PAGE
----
IFRE doesn’t offer departure transport services.
You will need a tourist visa in order to volunteer in our turtle conservation volunteering project in Costa Rica. Costa Rica provides a 90 day tourist visa; and you can extend further up to 90 days depending on your interest and need. You can simply visit immigration office in your country to secure visa or can also get visa in the airport. However, on arrival visas are only available for some nationalities. Please visit Immigration site of Costa Rica to know the Costa Rican visa policy in details.
Before you head off to Costa Rica, make sure you meet with a doctor to discuss your trip and get up to date on needed vaccines.
You can also find the information on Centers for Disease Control and Prevention, Global Health Canadaor in Travelers' Health United Kingdom. You should be up to date on your routine vaccines, as well as Hepatitis A & B and Typhoid.
For further readings:
Safety tips for your volunteer abroad trip
Can I volunteer at the project year-round?
Yes. While most sea turtle projects are only available during nesting and hatchling season, thisCosta Rica sea turtle research volunteer project is unique. Instead of only studying nesting mothers, we are trying to get an accurate picture of the overall life of sea turtles in the water, where they spend 99% of their time. As a result, you can join us year-round!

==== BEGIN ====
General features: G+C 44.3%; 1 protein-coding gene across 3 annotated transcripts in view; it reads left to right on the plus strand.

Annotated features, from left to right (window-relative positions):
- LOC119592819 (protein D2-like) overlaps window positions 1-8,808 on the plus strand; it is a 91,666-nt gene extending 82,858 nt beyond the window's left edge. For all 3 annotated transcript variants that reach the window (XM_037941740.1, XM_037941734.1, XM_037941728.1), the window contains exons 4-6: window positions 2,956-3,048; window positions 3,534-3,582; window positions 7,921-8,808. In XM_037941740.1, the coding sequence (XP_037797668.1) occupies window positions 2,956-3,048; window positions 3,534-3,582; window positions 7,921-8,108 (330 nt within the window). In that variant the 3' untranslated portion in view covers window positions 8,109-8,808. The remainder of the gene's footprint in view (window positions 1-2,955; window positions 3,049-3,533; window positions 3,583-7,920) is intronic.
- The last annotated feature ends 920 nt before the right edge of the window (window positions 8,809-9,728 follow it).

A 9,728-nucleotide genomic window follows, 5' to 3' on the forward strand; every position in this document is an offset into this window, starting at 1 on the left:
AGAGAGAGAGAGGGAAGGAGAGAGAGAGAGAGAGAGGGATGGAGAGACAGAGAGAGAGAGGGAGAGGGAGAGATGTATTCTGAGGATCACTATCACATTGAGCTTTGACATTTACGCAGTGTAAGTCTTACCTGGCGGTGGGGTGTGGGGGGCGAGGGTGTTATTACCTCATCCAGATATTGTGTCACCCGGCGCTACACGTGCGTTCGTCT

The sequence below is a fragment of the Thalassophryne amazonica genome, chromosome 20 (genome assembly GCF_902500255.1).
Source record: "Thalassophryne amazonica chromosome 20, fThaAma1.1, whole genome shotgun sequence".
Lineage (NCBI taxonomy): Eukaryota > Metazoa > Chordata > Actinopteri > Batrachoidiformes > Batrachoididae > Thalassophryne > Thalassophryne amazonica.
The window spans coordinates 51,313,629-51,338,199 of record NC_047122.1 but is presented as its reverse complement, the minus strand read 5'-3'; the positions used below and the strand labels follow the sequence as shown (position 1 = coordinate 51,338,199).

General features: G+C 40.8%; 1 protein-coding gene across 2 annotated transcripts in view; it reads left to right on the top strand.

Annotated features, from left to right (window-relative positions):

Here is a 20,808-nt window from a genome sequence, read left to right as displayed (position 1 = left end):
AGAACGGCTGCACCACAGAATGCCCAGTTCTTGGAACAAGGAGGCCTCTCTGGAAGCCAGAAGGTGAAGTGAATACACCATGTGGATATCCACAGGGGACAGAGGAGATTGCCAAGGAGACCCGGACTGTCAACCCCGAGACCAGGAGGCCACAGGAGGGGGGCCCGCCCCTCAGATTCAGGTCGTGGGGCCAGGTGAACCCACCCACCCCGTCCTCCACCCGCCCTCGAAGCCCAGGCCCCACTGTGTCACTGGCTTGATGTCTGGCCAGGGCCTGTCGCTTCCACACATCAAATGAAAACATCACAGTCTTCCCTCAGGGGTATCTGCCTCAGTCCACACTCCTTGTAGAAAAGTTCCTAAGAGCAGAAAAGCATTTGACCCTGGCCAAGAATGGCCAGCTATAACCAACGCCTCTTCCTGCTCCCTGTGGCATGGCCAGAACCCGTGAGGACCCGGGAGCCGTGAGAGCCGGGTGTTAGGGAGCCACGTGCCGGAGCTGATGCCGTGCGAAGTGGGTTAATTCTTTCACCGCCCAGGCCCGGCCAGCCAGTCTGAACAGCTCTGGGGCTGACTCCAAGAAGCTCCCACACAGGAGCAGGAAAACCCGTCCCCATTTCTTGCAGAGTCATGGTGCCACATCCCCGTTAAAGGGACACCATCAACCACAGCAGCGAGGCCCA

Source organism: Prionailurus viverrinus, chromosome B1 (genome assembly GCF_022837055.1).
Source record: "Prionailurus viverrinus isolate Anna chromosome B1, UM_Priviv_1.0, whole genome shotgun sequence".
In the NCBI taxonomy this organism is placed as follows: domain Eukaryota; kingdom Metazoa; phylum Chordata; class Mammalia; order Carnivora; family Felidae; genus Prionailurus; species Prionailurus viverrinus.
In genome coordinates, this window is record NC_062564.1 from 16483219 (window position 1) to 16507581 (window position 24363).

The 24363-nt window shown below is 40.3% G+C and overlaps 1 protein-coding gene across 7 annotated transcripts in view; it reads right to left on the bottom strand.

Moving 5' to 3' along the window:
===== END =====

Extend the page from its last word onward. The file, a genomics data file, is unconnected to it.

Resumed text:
What kinds of sea turtles will I be working with?
You will work with both the Pacific Green Sea Turtle and the critically endangered Hawksbill Sea Turtle.
What should I wear?
Pack for hot weather and working in dirty conditions. Denim never fully dries in the humidity, and you definitely won’t want it for your work clothes. We recommend lightweight, fast-drying fabrics. You’ll want shorts and t-shirts, and lightweight long-sleeves and pants.
Bring a pair of flip-flops, some sneakers or boots for hiking, and waterproof closed toed shoes like crocs for beach work. A headlamp with a red light is recommended in case you need to work with the turtles at night.
Our project is located right on the beach, so make sure to have a couple of swimsuits, a sun hat if you need it, a pair of flip-flops, and some sunglasses. Although not apparel, a healthy supply of sunscreen and bug-spray will serve you well!
Why Costa Rica Turtle Conservation Volunteer?
Volunteering with the sea turtles in Costa Rica is a great way to gain insight into conservation research and fulfill your passion for marine animals while on an exciting adventure in Costa Rica.